The Philosophy and Psychology of Ambivalence : Being of Two Minds book cover
1st Edition

The Philosophy and Psychology of Ambivalence
Being of Two Minds




ISBN 9780367141134
Published December 23, 2020 by Routledge
336 Pages

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Book Description

This book collects original essays by top scholars that address questions about the nature, origins, and effects of ambivalence. While the nature of agency has received an enormous amount of attention, relatively little has been written about ambivalence or how it relates to topics such as agency, rationality, justification, knowledge, autonomy, self-governance, well-being, social cognition, and various other topics. Ambivalence presents unique questions related to many major philosophical debates. For example, it relates to debates about virtues, rationality, and decision-making, agency or authenticity, emotions, and social or political metacognition. It is also relevant to a variety of larger debates in philosophy and psychology, including nature vs. nature, objectivity vs. subjectivity, or nomothetic vs. idiographic.

The essays in this book offer novel and wide-ranging perspectives on this emerging philosophical topic. They will be of interest to researchers and advanced students working in ethics, epistemology, philosophy of mind, philosophy of psychology, and social cognition.

Table of Contents

1. The Philosophical and Psychological Significance of Ambivalence: An Introduction

Brit Brogaard and Dimitria Electra Gatzia

Part I: Ambivalence, Rationality, and Truth

2. Ambivalence, Incoherence, and Self-Governance

John Brunero

3. Ambivalence-Autonomy Compatibilism

J. S. (Jenny) Blumenthal-Barby

4. Irrationality, Charity, and Ambivalence

Eric Wiland

5. Rational Epistemic Akrasia for the Ambivalent Pragmatist

Neil Sinhababu

6. Ambivalence, Uncertainty, and Modality

Barry Lam and Brett Sherman

7. Epistemic Vertigo

Duncan Pritchard

Part II: Ambivalence, Emotions, and Intentionality

8. Fitting Inconsistency and Reasonable Irresolution

Simon D. Feldman and Allan Hazlett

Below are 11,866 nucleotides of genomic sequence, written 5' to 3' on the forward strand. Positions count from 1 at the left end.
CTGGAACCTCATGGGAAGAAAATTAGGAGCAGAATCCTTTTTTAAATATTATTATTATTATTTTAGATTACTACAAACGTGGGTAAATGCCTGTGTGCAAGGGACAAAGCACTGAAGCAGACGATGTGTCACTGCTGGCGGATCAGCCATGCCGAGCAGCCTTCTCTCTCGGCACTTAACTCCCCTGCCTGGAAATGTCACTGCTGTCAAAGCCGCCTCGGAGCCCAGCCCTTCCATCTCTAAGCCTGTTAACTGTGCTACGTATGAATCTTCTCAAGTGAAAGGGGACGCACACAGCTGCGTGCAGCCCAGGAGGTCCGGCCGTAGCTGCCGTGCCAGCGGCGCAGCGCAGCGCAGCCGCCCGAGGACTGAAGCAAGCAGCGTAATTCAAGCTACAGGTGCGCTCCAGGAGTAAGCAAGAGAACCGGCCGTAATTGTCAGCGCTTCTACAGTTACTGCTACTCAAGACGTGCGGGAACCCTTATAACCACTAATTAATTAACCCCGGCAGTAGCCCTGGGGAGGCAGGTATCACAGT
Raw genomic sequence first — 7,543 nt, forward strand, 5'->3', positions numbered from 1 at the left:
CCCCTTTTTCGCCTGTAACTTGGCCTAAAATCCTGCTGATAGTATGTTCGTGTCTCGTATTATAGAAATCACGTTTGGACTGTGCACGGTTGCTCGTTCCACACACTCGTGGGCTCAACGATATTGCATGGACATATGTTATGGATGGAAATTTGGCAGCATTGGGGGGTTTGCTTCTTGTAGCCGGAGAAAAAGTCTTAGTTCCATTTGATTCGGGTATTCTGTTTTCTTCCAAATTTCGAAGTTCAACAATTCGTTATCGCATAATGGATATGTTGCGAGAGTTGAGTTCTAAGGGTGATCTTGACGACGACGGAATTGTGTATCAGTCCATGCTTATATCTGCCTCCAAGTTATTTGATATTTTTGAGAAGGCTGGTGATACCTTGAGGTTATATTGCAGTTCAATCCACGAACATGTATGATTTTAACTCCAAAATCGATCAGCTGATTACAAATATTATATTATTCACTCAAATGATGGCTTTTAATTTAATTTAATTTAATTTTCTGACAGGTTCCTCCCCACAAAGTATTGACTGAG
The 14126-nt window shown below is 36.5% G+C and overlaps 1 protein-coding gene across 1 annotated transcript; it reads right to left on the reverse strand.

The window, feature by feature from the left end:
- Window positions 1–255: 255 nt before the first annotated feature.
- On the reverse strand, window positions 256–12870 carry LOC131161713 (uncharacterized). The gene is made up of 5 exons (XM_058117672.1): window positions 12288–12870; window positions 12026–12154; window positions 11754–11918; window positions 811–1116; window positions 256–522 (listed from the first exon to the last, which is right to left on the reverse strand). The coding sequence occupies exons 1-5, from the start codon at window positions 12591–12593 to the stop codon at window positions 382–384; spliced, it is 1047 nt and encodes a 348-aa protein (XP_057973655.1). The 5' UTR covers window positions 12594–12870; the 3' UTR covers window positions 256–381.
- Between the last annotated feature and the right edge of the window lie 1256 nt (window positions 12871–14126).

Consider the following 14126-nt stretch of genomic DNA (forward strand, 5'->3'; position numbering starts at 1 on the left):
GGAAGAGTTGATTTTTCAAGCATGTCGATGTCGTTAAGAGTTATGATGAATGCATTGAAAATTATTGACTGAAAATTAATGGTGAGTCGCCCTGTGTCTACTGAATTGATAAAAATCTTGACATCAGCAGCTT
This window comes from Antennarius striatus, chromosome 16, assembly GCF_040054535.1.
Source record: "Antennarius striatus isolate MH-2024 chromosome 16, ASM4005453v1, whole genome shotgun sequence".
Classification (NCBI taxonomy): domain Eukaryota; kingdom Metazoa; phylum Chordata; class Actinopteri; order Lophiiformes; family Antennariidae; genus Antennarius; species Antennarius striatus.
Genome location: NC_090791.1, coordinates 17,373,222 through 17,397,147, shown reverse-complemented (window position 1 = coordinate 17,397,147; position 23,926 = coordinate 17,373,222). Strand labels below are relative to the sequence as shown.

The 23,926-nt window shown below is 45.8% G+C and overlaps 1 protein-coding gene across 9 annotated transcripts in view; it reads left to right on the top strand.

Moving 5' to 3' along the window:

9. Self-Hatred, Self-Acceptance, and Self-Love

Katy Abramson and Adam Leite

10. To Express or not to Express: Ambivalence about Emotional Expressions

Trip Glazer

11. Intentionalism, Ambivalent Emotions, and the Body

Kathryn Pendoley and Sarah Arnaud

Part III: Ambivalence, Racism, and Global Justice

12. Cognitive Dissonance and the Logic of Racism

Berit Brogaard and Dimitria Electra Gatzia

13. The Body Politic Is of Two Minds: Political Ambivalence on Norms of Justice

Jill Delston

Part IV: Ambivalence, Well-Being, and Subjectivity

14. Ambivalence, Well-being, and Prudential Rationality

Jason R. Raibley

15. Bridling the Mindless Ambivalence: Langerian Mindfulness and Suspension of Intentionality

Sayyed Mohsen Fatemi and Ellen Langer

16. Ambivalence and the Borderline Position in the Existential-Phenomenology of Merleau-Ponty: On Being and Having a Body-in-the-World from Primal Ambivalence to Intersubjective Ambiguity

Frank Scalambrino

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Editor(s)

Biography

Berit Brogaard is Professor of Philosophy and Cooper Fellow at the University of Miami. Her areas of research include philosophy of perception, philosophy of emotions, and philosophy of language. She is the author of Transient Truths (Oxford University Press, 2012), On Romantic Love (Oxford University Press, 2015), The Superhuman Mind (Penguin, 2015), Seeing & Saying (Oxford University Press, 2018), and Hate: Understanding Our Most Dangerous Emotion (Oxford University Press, 2020).

Dimitria Electra Gatzia is Professor and Chair of the Department of Philosophy at the University of Akron. She received a Research Fellowship at the Centre of Philosophy Psychology at the University of Antwerp (2016-2017) and a Research Fellowship at the Czech Academy of Sciences, Institute of Philosophy (Summer 2020). She has published numerous scholarly and popular articles on perception, consciousness, cognitive penetration, synesthesia, imagination, and physics. She is the co-editor (with Berit Brogaard) of The Epistemology of Non-visual Perception (Oxford University Press, 2020).